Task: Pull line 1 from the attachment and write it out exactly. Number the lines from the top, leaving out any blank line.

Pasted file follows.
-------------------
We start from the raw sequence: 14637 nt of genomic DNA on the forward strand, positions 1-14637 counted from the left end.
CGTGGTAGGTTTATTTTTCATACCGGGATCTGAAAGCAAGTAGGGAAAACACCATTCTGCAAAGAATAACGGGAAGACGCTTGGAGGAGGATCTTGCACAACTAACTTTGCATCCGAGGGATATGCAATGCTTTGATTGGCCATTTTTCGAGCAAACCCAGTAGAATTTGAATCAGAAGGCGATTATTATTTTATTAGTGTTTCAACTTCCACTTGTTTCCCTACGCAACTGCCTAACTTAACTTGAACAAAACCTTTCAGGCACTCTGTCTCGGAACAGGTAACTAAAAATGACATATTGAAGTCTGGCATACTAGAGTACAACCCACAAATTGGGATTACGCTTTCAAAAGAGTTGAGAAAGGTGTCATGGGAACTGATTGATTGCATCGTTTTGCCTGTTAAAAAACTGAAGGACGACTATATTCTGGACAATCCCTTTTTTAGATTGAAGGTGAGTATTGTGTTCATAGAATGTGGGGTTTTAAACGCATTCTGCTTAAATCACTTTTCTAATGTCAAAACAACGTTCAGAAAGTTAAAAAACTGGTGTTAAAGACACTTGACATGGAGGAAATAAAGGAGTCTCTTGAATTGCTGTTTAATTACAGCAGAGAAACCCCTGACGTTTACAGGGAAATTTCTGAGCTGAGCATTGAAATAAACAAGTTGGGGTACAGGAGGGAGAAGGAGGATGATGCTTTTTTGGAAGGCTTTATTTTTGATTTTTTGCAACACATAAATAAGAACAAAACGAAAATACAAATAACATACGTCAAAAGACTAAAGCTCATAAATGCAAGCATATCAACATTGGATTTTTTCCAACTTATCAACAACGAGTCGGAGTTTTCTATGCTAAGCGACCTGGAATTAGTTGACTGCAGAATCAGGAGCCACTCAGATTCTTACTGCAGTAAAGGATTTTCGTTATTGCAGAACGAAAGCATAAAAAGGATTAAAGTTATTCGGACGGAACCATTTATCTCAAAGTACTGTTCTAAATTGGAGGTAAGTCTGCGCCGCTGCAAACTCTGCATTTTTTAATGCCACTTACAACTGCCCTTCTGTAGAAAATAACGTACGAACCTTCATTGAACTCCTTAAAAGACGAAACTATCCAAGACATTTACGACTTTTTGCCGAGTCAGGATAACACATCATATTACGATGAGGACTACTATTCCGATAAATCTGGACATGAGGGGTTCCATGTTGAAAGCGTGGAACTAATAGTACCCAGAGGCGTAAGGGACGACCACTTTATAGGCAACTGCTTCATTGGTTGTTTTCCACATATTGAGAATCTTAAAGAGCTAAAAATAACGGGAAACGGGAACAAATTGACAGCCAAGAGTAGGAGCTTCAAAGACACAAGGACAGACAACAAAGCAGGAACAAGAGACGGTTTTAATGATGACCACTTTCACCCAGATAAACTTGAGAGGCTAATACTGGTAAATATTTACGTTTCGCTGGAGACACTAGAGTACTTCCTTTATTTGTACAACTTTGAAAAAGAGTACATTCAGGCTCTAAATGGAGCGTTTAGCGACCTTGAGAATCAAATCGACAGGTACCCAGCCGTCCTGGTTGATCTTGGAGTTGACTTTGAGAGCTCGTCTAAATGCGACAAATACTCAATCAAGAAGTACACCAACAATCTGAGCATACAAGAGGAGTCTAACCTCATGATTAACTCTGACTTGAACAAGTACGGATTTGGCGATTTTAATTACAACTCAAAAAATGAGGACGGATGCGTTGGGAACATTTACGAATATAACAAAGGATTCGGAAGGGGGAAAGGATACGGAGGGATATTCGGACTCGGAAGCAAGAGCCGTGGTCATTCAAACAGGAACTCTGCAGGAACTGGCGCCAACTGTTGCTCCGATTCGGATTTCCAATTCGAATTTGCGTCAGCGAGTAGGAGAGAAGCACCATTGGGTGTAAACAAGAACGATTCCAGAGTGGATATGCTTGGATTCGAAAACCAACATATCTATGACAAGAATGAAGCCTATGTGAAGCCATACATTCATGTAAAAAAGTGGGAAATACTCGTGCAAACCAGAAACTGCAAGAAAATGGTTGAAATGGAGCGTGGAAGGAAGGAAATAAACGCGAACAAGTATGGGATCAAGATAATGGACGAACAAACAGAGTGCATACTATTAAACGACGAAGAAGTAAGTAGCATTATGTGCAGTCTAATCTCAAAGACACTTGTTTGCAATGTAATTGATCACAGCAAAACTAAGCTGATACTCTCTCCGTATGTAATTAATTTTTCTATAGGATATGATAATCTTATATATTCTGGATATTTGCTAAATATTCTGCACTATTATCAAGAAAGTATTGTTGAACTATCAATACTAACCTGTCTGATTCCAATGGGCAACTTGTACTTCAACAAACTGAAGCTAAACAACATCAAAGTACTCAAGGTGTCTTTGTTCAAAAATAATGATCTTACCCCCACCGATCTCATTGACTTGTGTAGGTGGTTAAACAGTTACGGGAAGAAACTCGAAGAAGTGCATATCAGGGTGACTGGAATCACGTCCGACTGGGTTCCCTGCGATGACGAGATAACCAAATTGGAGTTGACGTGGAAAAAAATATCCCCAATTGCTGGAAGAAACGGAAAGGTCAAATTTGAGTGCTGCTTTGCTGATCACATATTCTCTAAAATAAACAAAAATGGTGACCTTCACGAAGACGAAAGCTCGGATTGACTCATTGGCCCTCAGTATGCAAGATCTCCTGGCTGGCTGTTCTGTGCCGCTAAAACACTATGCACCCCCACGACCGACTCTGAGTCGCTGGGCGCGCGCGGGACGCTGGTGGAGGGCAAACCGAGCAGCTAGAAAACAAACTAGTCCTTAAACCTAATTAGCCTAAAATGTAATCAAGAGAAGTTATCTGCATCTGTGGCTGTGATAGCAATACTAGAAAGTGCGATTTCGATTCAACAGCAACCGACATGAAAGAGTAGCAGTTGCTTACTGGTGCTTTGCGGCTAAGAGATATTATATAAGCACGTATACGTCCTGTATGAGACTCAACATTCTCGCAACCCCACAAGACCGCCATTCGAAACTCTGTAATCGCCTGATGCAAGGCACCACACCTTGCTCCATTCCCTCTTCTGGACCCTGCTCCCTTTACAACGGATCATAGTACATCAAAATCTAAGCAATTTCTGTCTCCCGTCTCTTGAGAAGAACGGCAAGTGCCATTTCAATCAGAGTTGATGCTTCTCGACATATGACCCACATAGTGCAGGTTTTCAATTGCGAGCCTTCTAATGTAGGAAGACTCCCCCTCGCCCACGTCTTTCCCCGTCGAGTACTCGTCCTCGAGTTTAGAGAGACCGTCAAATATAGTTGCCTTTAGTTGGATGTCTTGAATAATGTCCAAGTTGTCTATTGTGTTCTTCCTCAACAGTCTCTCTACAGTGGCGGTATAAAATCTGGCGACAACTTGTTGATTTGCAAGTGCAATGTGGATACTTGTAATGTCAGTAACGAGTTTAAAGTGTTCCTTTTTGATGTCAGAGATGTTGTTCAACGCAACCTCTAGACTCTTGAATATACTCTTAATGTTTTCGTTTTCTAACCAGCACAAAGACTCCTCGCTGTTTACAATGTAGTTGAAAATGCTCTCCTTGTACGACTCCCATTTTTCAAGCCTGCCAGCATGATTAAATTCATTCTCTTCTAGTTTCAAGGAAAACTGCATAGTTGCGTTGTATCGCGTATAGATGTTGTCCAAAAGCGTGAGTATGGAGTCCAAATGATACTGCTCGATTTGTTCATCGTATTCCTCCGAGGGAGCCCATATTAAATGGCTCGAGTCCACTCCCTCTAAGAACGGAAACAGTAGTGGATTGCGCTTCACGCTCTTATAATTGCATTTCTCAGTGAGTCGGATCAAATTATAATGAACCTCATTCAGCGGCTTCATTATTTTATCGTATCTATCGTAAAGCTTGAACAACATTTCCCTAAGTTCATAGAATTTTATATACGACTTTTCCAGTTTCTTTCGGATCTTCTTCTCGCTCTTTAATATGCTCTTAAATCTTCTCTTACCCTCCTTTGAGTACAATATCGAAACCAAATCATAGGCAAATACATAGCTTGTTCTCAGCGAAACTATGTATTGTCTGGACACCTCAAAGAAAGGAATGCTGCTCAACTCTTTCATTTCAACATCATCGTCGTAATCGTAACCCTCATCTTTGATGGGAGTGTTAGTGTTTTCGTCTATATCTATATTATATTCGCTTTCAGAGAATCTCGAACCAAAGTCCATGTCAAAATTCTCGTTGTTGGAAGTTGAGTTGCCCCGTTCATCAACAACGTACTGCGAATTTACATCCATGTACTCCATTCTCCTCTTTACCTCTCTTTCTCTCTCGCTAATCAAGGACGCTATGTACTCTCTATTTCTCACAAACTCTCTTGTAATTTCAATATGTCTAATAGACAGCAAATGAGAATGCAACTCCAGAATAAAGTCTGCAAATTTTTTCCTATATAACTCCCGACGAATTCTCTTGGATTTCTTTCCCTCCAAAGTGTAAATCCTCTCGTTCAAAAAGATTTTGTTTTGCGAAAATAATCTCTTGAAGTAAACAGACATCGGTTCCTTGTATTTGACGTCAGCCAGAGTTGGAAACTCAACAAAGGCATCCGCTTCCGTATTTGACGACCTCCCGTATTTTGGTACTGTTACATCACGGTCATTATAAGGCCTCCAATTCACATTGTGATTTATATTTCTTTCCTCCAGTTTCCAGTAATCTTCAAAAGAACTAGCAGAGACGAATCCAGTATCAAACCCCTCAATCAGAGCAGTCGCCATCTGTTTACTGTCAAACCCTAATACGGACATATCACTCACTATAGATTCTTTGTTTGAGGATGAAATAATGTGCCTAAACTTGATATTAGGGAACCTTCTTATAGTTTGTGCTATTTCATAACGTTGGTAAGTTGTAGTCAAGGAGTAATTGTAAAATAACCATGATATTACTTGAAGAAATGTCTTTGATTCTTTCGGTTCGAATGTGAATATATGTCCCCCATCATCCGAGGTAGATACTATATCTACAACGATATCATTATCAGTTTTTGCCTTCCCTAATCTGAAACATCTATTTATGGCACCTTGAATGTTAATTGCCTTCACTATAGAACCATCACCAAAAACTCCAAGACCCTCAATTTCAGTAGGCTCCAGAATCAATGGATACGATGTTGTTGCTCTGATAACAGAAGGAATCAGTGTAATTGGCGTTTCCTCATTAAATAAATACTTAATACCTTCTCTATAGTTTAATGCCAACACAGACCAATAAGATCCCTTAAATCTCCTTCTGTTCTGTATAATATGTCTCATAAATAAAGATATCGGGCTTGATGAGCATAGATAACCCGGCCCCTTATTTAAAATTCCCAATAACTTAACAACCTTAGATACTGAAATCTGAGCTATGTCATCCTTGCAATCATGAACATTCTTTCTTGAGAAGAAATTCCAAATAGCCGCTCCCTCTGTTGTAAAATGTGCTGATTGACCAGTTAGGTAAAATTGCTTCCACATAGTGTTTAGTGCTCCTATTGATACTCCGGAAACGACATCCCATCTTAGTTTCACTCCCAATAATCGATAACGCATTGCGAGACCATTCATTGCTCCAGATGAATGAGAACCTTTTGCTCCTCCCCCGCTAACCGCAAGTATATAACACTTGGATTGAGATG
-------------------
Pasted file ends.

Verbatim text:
We start from the raw sequence: 14637 nt of genomic DNA on the forward strand, positions 1-14637 counted from the left end.